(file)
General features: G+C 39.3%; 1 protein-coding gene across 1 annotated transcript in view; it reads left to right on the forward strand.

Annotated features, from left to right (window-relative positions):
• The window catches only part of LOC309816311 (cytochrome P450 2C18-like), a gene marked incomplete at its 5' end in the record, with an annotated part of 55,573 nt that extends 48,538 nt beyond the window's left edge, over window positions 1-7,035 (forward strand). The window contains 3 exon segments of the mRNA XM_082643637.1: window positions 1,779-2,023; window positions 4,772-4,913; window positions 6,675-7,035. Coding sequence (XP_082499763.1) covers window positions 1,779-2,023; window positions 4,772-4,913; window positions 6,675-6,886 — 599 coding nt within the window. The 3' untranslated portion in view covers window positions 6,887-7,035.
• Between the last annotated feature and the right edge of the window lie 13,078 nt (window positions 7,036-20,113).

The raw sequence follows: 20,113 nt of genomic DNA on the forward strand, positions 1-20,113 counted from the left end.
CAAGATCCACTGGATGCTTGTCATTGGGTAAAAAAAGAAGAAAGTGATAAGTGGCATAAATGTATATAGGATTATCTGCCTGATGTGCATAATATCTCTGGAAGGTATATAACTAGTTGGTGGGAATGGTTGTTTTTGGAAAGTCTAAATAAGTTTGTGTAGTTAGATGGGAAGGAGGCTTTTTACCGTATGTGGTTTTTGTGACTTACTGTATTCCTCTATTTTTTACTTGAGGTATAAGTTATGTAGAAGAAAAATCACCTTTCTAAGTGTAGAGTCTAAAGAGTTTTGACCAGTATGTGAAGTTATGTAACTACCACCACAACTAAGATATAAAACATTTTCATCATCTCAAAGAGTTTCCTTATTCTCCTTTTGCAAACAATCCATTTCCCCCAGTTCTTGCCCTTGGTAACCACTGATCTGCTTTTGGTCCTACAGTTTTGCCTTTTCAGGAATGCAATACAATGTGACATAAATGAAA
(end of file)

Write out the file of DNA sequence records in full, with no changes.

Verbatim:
General features: G+C 39.3%; 1 protein-coding gene across 1 annotated transcript in view; it reads left to right on the forward strand.

Annotated features, from left to right (window-relative positions):
• The window catches only part of LOC309816311 (cytochrome P450 2C18-like), a gene marked incomplete at its 5' end in the record, with an annotated part of 55,573 nt that extends 48,538 nt beyond the window's left edge, over window positions 1-7,035 (forward strand). The window contains 3 exon segments of the mRNA XM_082643637.1: window positions 1,779-2,023; window positions 4,772-4,913; window positions 6,675-7,035. Coding sequence (XP_082499763.1) covers window positions 1,779-2,023; window positions 4,772-4,913; window positions 6,675-6,886 — 599 coding nt within the window. The 3' untranslated portion in view covers window positions 6,887-7,035.
• Between the last annotated feature and the right edge of the window lie 13,078 nt (window positions 7,036-20,113).

The raw sequence follows: 20,113 nt of genomic DNA on the forward strand, positions 1-20,113 counted from the left end.
CAAGATCCACTGGATGCTTGTCATTGGGTAAAAAAAGAAGAAAGTGATAAGTGGCATAAATGTATATAGGATTATCTGCCTGATGTGCATAATATCTCTGGAAGGTATATAACTAGTTGGTGGGAATGGTTGTTTTTGGAAAGTCTAAATAAGTTTGTGTAGTTAGATGGGAAGGAGGCTTTTTACCGTATGTGGTTTTTGTGACTTACTGTATTCCTCTATTTTTTACTTGAGGTATAAGTTATGTAGAAGAAAAATCACCTTTCTAAGTGTAGAGTCTAAAGAGTTTTGACCAGTATGTGAAGTTATGTAACTACCACCACAACTAAGATATAAAACATTTTCATCATCTCAAAGAGTTTCCTTATTCTCCTTTTGCAAACAATCCATTTCCCCCAGTTCTTGCCCTTGGTAACCACTGATCTGCTTTTGGTCCTACAGTTTTGCCTTTTCAGGAATGCAATACAATGTGACATAAATGAAA